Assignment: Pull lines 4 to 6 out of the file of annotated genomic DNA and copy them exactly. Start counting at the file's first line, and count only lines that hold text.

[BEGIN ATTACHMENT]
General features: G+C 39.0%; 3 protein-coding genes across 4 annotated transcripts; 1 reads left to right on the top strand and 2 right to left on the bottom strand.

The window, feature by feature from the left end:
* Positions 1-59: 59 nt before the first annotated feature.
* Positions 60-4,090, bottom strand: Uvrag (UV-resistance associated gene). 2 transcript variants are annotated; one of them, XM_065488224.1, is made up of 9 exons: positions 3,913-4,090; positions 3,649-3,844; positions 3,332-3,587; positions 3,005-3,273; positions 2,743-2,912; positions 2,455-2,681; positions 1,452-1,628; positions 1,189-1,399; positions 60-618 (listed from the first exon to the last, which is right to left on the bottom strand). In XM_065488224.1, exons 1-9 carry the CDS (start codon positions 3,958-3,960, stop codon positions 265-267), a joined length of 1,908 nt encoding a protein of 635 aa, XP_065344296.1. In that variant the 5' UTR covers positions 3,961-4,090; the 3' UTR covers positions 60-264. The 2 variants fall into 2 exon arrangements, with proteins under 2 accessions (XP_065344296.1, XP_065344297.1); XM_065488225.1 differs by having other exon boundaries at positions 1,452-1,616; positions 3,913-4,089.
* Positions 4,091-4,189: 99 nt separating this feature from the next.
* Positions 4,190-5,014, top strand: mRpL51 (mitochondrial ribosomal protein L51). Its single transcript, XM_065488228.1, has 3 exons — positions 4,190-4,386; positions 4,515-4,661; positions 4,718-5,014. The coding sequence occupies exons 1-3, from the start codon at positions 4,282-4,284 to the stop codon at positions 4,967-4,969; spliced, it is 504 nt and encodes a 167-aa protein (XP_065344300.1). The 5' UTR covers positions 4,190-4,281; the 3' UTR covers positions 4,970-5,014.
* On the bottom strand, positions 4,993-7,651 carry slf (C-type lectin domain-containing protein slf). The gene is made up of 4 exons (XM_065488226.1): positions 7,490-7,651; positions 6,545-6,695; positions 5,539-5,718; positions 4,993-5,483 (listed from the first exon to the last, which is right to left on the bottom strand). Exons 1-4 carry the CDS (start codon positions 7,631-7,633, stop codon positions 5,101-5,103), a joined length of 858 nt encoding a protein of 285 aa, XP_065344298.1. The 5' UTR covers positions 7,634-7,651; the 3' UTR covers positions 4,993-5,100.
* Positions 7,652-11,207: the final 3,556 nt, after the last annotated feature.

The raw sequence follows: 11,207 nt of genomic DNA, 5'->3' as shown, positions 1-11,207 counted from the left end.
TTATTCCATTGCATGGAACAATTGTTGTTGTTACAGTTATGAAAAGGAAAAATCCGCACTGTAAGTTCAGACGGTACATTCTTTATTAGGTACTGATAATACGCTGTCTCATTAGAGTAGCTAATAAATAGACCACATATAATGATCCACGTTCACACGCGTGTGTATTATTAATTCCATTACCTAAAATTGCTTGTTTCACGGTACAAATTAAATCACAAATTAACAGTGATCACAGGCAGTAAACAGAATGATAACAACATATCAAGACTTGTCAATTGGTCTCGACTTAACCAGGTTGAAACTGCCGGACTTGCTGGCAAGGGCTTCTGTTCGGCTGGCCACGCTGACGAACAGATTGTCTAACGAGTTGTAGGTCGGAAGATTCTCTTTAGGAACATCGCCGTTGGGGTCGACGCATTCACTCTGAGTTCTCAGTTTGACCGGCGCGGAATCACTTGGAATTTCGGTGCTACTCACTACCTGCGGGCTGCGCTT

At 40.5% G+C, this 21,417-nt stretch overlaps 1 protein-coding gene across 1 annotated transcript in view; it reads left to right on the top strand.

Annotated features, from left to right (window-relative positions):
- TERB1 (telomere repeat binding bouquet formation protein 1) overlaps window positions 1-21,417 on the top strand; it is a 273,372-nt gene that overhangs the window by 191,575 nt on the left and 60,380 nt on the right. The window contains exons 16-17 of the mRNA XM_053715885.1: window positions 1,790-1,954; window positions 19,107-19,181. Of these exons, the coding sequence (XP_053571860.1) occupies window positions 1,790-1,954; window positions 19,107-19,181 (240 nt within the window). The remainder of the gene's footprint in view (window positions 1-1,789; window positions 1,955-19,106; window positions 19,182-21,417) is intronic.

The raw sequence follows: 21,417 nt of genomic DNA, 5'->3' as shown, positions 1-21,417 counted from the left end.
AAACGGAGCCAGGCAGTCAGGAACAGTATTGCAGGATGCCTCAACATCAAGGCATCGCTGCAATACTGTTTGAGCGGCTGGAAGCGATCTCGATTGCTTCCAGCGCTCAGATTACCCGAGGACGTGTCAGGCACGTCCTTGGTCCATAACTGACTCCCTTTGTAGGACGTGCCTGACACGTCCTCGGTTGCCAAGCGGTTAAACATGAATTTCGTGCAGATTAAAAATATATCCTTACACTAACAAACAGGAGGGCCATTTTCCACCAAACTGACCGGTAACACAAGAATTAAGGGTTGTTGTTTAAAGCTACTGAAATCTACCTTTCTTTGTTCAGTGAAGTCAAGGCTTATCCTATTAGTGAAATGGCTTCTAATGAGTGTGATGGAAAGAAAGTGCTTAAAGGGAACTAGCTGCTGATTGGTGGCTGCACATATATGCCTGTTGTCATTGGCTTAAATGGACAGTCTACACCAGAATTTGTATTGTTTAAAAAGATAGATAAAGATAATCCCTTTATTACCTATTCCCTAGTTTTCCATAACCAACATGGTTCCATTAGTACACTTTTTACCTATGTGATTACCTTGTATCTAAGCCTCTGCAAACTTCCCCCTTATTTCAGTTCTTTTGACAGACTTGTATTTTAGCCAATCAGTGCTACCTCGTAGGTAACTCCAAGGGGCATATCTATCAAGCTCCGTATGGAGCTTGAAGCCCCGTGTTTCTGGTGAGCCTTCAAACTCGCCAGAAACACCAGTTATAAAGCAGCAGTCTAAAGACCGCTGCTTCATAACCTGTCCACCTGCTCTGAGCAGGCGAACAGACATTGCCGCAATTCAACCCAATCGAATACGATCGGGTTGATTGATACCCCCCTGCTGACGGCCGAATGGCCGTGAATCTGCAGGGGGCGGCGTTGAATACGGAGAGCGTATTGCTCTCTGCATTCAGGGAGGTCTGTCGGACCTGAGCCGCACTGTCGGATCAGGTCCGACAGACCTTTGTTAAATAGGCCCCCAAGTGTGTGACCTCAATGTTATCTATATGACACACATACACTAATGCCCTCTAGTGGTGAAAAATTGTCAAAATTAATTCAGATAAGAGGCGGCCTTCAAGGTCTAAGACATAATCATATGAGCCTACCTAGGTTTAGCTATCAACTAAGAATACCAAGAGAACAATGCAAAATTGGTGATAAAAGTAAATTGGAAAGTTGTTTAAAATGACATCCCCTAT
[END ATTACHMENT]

* Positions 60-4,090, bottom strand: Uvrag (UV-resistance associated gene). 2 transcript variants are annotated; one of them, XM_065488224.1, is made up of 9 exons: positions 3,913-4,090; positions 3,649-3,844; positions 3,332-3,587; positions 3,005-3,273; positions 2,743-2,912; positions 2,455-2,681; positions 1,452-1,628; positions 1,189-1,399; positions 60-618 (listed from the first exon to the last, which is right to left on the bottom strand). In XM_065488224.1, exons 1-9 carry the CDS (start codon positions 3,958-3,960, stop codon positions 265-267), a joined length of 1,908 nt encoding a protein of 635 aa, XP_065344296.1. In that variant the 5' UTR covers positions 3,961-4,090; the 3' UTR covers positions 60-264. The 2 variants fall into 2 exon arrangements, with proteins under 2 accessions (XP_065344296.1, XP_065344297.1); XM_065488225.1 differs by having other exon boundaries at positions 1,452-1,616; positions 3,913-4,089.
* Positions 4,091-4,189: 99 nt separating this feature from the next.
* Positions 4,190-5,014, top strand: mRpL51 (mitochondrial ribosomal protein L51). Its single transcript, XM_065488228.1, has 3 exons — positions 4,190-4,386; positions 4,515-4,661; positions 4,718-5,014. The coding sequence occupies exons 1-3, from the start codon at positions 4,282-4,284 to the stop codon at positions 4,967-4,969; spliced, it is 504 nt and encodes a 167-aa protein (XP_065344300.1). The 5' UTR covers positions 4,190-4,281; the 3' UTR covers positions 4,970-5,014.